7 Sales Demo Best Practices to Close Prospects
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First things first
Before getting to the actual performance of your sales demo, let’s review a few core assumptions that any veteran salesperson will rely on when it comes to demo best practices:
1. Do your homework: Perhaps the most unrefutable fact in sales demo best practice is that no two prospects are the same. So no two pitches are the same. Create a mandatory checklist before any first-time meeting where you research issues like:
Is the audience experienced, perhaps with a competing product?
b. What is the prospect’s technical ability?
c. Do they have a clear, existing need to solve, or are you “teaching” them about problems they may not even recognize?
d. Are you looking to impress them with a feature list? An elegant user experience? Business benefits? There may be overlap, but it’s rarely all three at one time
2. Set expectations: Send out an agenda before the meeting to make sure you’ve satisfactorily completed your “homework assignment.” First, this will prompt their confirmation (and alert you to any issues you’ve missed). But it’s also a great way to encourage the client to include all relevant stakeholders, to minimize the number of repeat performances you’ll be asked to present. This agenda will also prompt the client to let you know that certain areas don’t interest them as much, saving everyone time.
3. Create a story script, but keep it dynamic: The most engaging pitches are those that begin with some basic structure, but then change and adapt in real-time as the prospect engages. Start with a story – perhaps a character facing a challenge your product will help her overcome. Pre-load plenty of simulated data to support both your intended plotline and alternative paths the prospect may ask about. Encourage your audience to ask questions, not to save them until the end when the context and relevance may have faded.
3 absolute worse sales demo practices
Now that we have the content strategy covered, let’s talk about how you get it done. Perhaps the simplest way to understand software demo best practices is to start from the opposite extreme: the three absolute worst approaches to delivering sales demos.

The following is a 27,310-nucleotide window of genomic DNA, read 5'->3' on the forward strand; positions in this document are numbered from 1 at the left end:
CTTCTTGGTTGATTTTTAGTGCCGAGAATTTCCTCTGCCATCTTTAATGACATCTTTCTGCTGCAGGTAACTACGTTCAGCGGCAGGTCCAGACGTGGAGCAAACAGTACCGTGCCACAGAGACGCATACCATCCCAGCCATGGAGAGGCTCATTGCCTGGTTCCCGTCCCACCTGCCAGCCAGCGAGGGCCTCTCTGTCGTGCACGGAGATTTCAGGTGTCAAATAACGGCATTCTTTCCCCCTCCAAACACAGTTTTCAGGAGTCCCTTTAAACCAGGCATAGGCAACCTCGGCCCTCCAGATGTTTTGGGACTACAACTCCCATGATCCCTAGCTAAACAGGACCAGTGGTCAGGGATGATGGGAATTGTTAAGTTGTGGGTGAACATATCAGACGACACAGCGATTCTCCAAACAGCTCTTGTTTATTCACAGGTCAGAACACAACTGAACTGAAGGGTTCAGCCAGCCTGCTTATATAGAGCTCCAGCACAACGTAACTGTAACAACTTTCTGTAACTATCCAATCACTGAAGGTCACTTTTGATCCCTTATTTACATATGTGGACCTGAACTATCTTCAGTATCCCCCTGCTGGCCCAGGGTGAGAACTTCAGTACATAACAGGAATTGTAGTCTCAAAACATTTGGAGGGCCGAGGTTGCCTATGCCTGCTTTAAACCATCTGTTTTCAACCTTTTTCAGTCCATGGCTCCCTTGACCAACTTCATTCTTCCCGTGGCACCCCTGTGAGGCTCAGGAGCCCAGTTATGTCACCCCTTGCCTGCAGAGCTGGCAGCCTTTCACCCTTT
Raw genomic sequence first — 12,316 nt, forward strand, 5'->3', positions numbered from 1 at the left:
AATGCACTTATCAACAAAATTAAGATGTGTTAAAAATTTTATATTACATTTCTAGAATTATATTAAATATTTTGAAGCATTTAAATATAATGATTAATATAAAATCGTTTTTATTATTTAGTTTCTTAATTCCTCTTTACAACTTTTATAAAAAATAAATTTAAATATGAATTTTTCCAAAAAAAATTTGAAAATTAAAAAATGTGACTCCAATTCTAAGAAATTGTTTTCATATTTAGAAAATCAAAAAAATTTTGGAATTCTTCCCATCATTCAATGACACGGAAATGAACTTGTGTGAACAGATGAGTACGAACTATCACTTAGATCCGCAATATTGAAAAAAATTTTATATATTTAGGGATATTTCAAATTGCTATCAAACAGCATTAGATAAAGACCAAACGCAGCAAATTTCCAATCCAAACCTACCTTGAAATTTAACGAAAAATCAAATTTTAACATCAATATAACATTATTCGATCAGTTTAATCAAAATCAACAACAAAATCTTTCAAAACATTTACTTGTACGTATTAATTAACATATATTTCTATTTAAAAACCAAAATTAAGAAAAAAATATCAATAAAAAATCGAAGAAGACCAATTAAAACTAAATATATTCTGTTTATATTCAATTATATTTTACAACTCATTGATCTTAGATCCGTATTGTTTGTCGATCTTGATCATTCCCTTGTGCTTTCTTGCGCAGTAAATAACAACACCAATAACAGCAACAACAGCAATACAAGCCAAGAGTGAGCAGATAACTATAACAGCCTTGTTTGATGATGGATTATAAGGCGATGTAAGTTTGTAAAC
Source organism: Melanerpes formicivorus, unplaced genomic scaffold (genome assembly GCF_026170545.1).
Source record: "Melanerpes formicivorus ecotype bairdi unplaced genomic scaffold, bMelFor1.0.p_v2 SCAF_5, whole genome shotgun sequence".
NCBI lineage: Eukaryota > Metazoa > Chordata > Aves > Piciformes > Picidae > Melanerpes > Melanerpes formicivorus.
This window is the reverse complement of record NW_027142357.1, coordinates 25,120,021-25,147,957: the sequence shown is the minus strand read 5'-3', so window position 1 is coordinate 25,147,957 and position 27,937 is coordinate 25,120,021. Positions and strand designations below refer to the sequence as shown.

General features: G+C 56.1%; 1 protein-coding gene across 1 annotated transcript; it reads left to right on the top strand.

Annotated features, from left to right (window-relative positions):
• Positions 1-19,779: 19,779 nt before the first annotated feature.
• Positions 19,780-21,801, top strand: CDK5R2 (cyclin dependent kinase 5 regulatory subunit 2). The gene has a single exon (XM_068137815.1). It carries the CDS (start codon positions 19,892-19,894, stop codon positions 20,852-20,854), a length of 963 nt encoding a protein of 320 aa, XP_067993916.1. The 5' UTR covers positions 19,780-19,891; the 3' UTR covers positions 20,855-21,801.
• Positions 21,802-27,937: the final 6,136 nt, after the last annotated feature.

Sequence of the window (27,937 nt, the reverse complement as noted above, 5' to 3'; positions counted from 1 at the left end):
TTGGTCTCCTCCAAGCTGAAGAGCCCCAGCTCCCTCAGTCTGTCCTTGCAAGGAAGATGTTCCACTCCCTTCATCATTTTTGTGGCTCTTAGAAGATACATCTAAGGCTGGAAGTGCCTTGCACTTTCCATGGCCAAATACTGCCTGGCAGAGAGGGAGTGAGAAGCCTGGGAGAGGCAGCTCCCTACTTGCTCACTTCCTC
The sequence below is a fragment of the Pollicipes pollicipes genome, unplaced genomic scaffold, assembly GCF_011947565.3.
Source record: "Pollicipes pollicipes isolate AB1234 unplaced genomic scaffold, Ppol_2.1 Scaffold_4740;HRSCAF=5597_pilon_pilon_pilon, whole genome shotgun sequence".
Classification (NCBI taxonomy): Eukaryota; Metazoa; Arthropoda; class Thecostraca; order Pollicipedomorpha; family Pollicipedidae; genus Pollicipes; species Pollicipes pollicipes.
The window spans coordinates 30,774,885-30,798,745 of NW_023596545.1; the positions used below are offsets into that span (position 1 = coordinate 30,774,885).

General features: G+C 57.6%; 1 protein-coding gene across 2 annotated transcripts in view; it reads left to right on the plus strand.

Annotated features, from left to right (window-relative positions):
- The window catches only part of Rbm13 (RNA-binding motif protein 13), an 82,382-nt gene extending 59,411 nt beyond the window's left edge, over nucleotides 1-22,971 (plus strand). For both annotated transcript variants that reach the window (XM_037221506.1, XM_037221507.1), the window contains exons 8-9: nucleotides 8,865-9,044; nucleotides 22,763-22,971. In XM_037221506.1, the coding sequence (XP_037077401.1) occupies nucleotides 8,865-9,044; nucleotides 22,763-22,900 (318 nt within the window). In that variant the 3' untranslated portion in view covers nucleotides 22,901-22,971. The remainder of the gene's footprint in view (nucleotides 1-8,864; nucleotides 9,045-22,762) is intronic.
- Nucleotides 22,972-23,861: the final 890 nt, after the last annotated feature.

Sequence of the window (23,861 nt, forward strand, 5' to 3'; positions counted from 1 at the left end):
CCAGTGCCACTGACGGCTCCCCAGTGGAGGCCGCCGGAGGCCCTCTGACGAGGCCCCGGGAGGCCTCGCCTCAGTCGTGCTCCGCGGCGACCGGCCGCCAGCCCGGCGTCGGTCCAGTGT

- The in-office, screenshot-based PowerPoint: Many conservative salespeople take this safe, predictable approach. Fair enough – nothing can fail here. Well, unless the laptop doesn’t start up. No connectivity risks, product updates, or features that react unexpectedly. And of course, no data showing up where it shouldn’t. This underwhelming approach doesn’t show the product in action, can’t answer off-script questions, and gives the impression you don’t trust the product enough to demonstrate it live. It’s a rigid, brittle, limited approach, best left behind.
- The in-office live demo: While certainly more engaging than the static PowerPoint, this approach involves risks that often lead to embarrassed sales reps scrambling to call sales engineers for help: bandwidth/firewall issues on location, software failure, re-appearance of proprietary data from a previous demo, even other software alerts popping up (email with uncomfortable subject lines, a call from the kids). In short, it’s a toss of the dice. And it goes without saying that there is a limited number of people you can have around the screen, all of whom need to coordinate schedules to participate in one physical location. A stakeholder from other regional or global offices? They will need their own visits.